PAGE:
My boy doesn’t dig anymore so I have no need to try these rugs or mats but again, online forums are full of people using these replacements with great success.

If you place them in his scratching areas and allow him to scratch them then he will see them as his go-to areas and won’t worry that you will stop him or put him in his crate if he scratches. In fact, when he does scratch the rug be sure to praise him and even give him a quick treat from time to time.

8. Anti-Bite & Chewing Spray

This tip seems fairly popular in online communities. I’ve never tried it but I’m going, to be honest and say that it doesn’t really appeal to me. I would use this as a last resort although it does seem like a quick and cheap option.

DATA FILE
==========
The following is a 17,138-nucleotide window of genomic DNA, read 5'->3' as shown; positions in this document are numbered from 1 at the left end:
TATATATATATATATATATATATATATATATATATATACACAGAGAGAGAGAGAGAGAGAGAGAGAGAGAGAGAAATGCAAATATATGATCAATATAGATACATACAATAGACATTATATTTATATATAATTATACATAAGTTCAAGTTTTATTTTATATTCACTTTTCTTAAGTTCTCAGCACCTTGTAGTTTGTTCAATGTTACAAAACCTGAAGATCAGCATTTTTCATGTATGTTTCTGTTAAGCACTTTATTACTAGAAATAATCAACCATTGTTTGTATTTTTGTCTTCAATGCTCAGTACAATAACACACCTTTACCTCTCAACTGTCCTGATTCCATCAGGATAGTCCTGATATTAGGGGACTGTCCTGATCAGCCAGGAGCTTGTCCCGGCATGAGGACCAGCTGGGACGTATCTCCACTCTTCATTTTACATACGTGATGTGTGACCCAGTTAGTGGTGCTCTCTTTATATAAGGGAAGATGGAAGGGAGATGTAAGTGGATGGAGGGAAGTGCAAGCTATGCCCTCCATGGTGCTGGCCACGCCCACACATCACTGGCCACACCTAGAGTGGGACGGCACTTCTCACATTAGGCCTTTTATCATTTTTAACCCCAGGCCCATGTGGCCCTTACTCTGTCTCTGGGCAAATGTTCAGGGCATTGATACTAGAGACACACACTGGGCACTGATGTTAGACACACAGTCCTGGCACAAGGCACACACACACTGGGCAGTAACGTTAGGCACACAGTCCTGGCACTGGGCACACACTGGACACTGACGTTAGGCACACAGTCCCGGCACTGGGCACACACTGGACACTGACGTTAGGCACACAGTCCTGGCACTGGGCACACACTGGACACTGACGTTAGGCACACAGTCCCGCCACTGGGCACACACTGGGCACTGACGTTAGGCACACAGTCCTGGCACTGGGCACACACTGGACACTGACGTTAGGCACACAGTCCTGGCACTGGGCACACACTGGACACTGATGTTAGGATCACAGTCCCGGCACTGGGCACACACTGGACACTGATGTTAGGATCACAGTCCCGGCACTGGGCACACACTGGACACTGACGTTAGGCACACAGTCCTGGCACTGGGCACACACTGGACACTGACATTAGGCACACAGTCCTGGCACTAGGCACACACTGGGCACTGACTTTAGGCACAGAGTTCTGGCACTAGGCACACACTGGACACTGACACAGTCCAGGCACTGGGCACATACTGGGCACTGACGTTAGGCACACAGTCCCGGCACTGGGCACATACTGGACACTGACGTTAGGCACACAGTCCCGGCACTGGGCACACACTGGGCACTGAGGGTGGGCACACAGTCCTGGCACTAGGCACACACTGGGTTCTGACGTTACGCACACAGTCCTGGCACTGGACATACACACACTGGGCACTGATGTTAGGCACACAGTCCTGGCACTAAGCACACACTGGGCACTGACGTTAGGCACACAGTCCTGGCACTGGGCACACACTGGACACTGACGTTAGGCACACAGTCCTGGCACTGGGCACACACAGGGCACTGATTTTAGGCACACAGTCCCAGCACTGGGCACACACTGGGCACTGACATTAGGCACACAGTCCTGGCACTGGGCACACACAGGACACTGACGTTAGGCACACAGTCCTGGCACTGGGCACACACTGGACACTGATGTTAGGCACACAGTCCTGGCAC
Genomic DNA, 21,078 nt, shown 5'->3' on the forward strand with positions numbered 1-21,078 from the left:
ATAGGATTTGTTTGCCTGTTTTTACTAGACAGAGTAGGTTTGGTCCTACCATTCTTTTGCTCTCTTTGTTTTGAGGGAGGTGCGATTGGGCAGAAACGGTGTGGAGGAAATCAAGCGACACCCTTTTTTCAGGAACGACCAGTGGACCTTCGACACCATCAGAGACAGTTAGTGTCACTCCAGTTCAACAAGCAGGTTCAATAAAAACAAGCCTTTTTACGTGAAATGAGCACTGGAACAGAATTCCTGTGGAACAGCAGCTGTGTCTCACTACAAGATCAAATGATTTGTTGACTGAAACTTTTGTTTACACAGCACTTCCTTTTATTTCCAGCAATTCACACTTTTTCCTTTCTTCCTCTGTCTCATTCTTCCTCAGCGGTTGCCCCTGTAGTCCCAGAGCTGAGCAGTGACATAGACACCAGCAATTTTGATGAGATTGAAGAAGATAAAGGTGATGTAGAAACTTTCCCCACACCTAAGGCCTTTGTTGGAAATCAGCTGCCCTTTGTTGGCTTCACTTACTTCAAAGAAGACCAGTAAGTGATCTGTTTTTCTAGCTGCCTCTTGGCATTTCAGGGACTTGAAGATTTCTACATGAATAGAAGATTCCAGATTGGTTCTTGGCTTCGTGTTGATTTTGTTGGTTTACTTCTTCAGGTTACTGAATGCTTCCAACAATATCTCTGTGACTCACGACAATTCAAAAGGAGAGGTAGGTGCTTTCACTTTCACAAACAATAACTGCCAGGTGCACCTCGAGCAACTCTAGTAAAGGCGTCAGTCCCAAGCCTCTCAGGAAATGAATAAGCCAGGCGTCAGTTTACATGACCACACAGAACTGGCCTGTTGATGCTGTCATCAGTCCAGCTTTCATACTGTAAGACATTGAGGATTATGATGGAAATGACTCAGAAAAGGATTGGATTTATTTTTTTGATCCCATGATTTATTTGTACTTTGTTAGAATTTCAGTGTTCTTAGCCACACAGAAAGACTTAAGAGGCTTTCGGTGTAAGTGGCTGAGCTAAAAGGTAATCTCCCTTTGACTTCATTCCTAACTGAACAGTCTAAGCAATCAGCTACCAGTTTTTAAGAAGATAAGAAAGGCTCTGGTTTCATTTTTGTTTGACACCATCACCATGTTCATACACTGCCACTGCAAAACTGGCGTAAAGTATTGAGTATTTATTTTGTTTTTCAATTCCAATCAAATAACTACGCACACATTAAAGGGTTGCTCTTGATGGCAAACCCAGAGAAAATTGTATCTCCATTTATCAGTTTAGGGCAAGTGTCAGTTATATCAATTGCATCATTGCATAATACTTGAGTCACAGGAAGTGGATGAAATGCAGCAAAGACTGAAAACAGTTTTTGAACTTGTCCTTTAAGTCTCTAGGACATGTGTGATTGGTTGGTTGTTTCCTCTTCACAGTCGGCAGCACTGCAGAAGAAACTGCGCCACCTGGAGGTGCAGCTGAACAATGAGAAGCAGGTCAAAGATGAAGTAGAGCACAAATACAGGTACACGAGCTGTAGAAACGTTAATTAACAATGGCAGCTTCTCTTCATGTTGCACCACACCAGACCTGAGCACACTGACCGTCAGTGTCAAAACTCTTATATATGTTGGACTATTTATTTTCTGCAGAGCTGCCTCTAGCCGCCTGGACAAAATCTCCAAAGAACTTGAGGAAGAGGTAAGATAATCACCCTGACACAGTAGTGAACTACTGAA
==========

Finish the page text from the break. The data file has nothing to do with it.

The idea behind this is that you spray any areas where you Cocker Spaniel seems to keep digging. Only a very light spray is needed and the bitter taste and scent are supposed to put your dog off from going anywhere near that area, a repellent I suppose.

Did you ever bite your fingernails as a kid and your parents put that horrible stuff on them to stop you biting? Well, the same idea applies here.

It’s totally harmless towards your dog even if he does taste it, it’s just supposed to taste bad so he won’t want to taste it again……..a bit like school lunches may be, that’s my idea of a joke by the way.

Be sure not to spray it when your dog is present as it can irritate your dog’s eyes.

I would definitely use this as a last resort as I prefer proper training methods and the scent of this spray will wear off and will need to be reapplied.

This process could go on for years I guess.